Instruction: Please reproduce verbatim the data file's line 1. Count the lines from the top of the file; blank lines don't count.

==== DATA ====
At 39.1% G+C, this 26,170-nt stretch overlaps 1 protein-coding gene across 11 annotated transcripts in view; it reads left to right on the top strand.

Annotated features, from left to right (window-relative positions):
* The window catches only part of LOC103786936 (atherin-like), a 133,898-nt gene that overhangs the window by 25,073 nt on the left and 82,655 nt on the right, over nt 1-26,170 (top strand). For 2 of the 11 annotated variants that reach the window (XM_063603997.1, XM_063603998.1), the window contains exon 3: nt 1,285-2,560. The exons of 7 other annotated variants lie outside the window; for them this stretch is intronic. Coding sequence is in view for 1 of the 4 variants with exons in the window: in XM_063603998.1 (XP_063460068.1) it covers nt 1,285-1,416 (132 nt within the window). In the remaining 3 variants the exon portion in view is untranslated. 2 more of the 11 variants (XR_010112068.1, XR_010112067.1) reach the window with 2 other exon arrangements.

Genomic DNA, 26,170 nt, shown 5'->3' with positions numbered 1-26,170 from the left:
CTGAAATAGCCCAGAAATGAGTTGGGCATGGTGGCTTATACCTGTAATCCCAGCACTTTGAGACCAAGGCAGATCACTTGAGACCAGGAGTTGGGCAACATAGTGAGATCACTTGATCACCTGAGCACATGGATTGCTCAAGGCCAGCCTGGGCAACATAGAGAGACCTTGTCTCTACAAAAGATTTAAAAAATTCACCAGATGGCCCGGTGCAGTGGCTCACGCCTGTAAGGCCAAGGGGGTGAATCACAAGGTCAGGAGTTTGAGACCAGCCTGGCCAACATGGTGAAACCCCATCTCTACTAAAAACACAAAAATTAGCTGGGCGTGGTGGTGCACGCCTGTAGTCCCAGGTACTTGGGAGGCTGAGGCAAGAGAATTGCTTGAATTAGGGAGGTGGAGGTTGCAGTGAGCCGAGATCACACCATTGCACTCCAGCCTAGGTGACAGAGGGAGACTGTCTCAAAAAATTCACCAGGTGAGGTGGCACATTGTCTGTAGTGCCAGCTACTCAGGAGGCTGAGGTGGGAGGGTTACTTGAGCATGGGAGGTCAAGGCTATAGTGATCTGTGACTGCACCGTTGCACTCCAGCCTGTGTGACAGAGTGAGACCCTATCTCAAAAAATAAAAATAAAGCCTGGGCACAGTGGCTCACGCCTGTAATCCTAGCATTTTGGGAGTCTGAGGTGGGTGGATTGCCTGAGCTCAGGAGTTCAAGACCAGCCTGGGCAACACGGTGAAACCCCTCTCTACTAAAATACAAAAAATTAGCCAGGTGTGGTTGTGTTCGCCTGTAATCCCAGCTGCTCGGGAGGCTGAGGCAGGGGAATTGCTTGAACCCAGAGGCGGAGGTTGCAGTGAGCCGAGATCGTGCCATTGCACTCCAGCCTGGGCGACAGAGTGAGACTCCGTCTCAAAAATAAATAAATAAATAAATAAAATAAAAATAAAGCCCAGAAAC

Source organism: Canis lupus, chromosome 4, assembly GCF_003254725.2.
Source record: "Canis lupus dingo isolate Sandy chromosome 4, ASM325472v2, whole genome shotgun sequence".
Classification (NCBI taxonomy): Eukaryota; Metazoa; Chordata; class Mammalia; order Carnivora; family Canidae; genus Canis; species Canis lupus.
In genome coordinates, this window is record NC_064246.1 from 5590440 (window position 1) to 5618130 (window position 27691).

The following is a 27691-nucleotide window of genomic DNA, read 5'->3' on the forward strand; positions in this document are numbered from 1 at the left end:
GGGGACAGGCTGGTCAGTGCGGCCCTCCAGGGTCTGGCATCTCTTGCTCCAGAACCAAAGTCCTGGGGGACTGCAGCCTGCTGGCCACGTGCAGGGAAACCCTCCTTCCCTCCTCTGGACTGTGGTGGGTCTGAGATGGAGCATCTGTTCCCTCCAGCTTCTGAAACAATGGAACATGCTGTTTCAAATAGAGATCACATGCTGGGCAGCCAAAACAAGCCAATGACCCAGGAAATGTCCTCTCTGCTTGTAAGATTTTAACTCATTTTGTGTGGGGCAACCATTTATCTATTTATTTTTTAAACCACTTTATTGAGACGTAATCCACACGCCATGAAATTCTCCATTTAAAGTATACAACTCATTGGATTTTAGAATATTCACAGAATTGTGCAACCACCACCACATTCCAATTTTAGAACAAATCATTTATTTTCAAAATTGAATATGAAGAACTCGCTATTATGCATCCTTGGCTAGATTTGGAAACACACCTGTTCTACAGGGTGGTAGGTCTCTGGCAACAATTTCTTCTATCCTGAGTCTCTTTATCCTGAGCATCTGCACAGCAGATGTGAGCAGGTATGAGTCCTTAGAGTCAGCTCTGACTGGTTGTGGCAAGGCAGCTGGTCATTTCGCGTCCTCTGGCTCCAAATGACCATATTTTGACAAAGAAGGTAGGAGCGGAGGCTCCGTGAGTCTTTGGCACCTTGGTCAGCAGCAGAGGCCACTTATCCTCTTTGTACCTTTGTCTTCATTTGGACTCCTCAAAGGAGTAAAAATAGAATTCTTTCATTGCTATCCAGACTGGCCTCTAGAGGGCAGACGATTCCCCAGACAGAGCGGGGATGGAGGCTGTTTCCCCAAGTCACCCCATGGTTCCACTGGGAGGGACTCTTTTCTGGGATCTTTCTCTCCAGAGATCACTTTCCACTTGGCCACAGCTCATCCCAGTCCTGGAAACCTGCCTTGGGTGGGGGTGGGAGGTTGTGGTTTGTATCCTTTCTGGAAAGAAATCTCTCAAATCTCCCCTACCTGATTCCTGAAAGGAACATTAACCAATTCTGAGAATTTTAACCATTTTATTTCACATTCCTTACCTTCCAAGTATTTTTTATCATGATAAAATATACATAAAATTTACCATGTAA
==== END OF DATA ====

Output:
At 39.1% G+C, this 26,170-nt stretch overlaps 1 protein-coding gene across 11 annotated transcripts in view; it reads left to right on the top strand.